August 3, 2009 | last updated May 26, 2012 8:10 am

Labor Battle Tears At Red Cross

Labor union spokesman Larry Dorman and Red Cross employees Christine Holschlag and Nancy Newton say the Red Cross is unfairly threatening to cut their wages.
Labor union spokesman Larry Dorman and Red Cross employees Christine Holschlag and Nancy Newton picket outside Farmington headquarters.

Contentious contract negotiations between unionized workers in Connecticut and the American Red Cross broke down for a third time last week, setting the stage for a potential strike in the coming months if a deal can't be reached soon.

Unionized nurses, technicians and phlebotomists have been working for the Red Cross without a contract since March, and they say the Washington D.C.-based nonprofit is refusing to enter into a fair contract.

The union workers, which include 225 members of Local 3145 of the American Federation of State, County and Municipal Employees, say the Red Cross is trying to cut or freeze their wages, slash their health care, force them to work unrealistic hours, and replace nurses with unlicensed supervisors.

"We are still fundamentally far apart on the negotiations," said council spokesman Larry Dorman. "But we will continue to meet and talk with management to try to reach a fair and just agreement."

Donna Morrissey, a spokeswoman for the Red Cross, said the organization will continue to negotiate with unionized workers and that contract offers so far have been fair and similar to the pay and benefits presented to nonunion staff.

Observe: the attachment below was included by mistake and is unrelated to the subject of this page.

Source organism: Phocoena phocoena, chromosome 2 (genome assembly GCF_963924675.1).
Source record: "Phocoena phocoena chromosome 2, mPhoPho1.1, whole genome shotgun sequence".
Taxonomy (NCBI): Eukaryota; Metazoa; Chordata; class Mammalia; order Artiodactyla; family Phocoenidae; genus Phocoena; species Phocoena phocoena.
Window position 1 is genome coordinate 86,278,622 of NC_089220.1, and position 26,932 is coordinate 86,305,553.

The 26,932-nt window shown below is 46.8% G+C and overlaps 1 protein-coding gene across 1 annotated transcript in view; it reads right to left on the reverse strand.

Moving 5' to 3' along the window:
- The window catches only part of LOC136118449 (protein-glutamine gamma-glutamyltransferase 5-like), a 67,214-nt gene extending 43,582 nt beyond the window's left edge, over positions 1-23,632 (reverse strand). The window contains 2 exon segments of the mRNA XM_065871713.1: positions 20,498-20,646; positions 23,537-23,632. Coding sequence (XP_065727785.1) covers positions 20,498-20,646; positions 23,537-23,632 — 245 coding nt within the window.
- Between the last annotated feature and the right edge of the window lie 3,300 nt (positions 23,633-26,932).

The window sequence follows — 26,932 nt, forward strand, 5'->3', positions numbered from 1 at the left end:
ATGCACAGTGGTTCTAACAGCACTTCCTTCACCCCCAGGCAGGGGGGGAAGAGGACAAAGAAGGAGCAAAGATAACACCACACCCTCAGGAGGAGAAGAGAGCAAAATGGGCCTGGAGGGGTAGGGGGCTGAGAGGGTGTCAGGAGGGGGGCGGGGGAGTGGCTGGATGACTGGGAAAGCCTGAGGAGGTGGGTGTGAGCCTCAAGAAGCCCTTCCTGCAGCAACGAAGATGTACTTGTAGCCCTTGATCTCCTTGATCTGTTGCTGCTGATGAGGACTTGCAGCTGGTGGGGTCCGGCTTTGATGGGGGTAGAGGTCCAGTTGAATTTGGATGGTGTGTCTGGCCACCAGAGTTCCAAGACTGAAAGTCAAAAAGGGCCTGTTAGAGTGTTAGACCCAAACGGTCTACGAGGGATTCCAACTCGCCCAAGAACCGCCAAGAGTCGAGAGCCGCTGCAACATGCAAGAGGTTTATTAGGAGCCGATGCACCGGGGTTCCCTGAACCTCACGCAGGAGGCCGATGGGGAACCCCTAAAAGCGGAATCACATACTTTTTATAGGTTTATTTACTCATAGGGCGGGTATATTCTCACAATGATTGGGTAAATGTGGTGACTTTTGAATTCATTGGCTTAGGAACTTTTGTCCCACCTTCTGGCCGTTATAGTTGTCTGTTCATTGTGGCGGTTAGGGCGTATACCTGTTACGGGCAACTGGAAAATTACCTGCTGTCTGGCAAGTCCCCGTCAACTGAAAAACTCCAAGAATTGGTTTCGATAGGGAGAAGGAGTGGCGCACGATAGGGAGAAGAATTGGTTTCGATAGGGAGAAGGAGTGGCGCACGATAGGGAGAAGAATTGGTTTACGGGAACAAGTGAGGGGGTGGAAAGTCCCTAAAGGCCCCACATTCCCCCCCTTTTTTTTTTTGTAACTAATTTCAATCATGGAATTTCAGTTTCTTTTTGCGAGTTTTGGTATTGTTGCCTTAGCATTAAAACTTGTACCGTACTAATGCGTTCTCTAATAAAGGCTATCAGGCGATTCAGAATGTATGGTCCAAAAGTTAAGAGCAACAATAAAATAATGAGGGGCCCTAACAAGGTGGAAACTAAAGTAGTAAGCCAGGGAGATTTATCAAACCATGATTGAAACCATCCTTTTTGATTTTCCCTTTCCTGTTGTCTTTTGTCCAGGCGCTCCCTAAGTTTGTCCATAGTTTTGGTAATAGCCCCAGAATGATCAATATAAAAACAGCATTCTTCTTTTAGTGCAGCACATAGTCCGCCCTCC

Morrissey added that the Red Cross is having financial difficulties and has instituted cost-cutting measures over the past year, including laying off roughly 1,000 employees, to deal with a $200-million deficit.

"We believe the contract proposals are justified given the Red Cross's financial situation," Morrissey said.

Connecticut Red Cross employees have been working without a contract since their three-year collective bargaining agreement expired March 31.

Dorman said union members have had three prolonged negotiating sessions with Red Cross officials since February, but all have ended without a deal. They have scheduled a fourth negotiating session Aug. 30, which will occur under the eye of a federal moderator. If that doesn't go well, Dorman said the workers haven't ruled out a strike.

"We'd be disingenuous to say we aren't thinking about it or preparing for one," Dorman said.

Christine Holschlag, a union officer and phlebotomist who has been with the Red Cross for five years, said workers would like to keep their current contracts in place, but the Red Cross is asking them to freeze wages for two years. She said the nonprofit is also trying to reduce their health care and pension benefits, while eliminating registered nursing positions and filling them with less qualified and unlicensed individuals.

"We feel like the Red Cross is trying to bust unions and cut costs on the frontline," Holschlag said. "We have to hang on to our bargaining power. They seem pretty hell bent on giving us what nonunion workers get."

Holschlag said getting rid of registered nurses presents a safety issue to donors. She said the number of RNs who work in blood collection drives in Connecticut has gone from 30 a few years ago to about 13 today.